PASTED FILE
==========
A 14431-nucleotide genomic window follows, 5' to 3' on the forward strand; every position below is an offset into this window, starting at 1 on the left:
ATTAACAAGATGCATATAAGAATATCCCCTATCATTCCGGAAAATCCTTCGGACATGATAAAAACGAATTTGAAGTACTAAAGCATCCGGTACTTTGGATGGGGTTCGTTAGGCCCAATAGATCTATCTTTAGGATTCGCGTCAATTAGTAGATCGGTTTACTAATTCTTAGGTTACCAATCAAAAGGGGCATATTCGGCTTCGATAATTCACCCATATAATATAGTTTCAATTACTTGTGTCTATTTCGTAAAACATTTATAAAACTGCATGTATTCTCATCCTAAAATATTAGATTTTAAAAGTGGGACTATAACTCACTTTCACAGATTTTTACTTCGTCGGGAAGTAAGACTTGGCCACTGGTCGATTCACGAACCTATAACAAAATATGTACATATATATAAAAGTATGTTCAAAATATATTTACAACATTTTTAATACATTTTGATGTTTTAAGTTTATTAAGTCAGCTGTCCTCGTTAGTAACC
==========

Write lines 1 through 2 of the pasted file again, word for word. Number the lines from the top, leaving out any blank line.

A 14431-nucleotide genomic window follows, 5' to 3' on the forward strand; every position below is an offset into this window, starting at 1 on the left:
ATTAACAAGATGCATATAAGAATATCCCCTATCATTCCGGAAAATCCTTCGGACATGATAAAAACGAATTTGAAGTACTAAAGCATCCGGTACTTTGGATGGGGTTCGTTAGGCCCAATAGATCTATCTTTAGGATTCGCGTCAATTAGTAGATCGGTTTACTAATTCTTAGGTTACCAATCAAAAGGGGCATATTCGGCTTCGATAATTCACCCATATAATATAGTTTCAATTACTTGTGTCTATTTCGTAAAACATTTATAAAACTGCATGTATTCTCATCCTAAAATATTAGATTTTAAAAGTGGGACTATAACTCACTTTCACAGATTTTTACTTCGTCGGGAAGTAAGACTTGGCCACTGGTCGATTCACGAACCTATAACAAAATATGTACATATATATAAAAGTATGTTCAAAATATATTTACAACATTTTTAATACATTTTGATGTTTTAAGTTTATTAAGTCAGCTGTCCTCGTTAGTAACC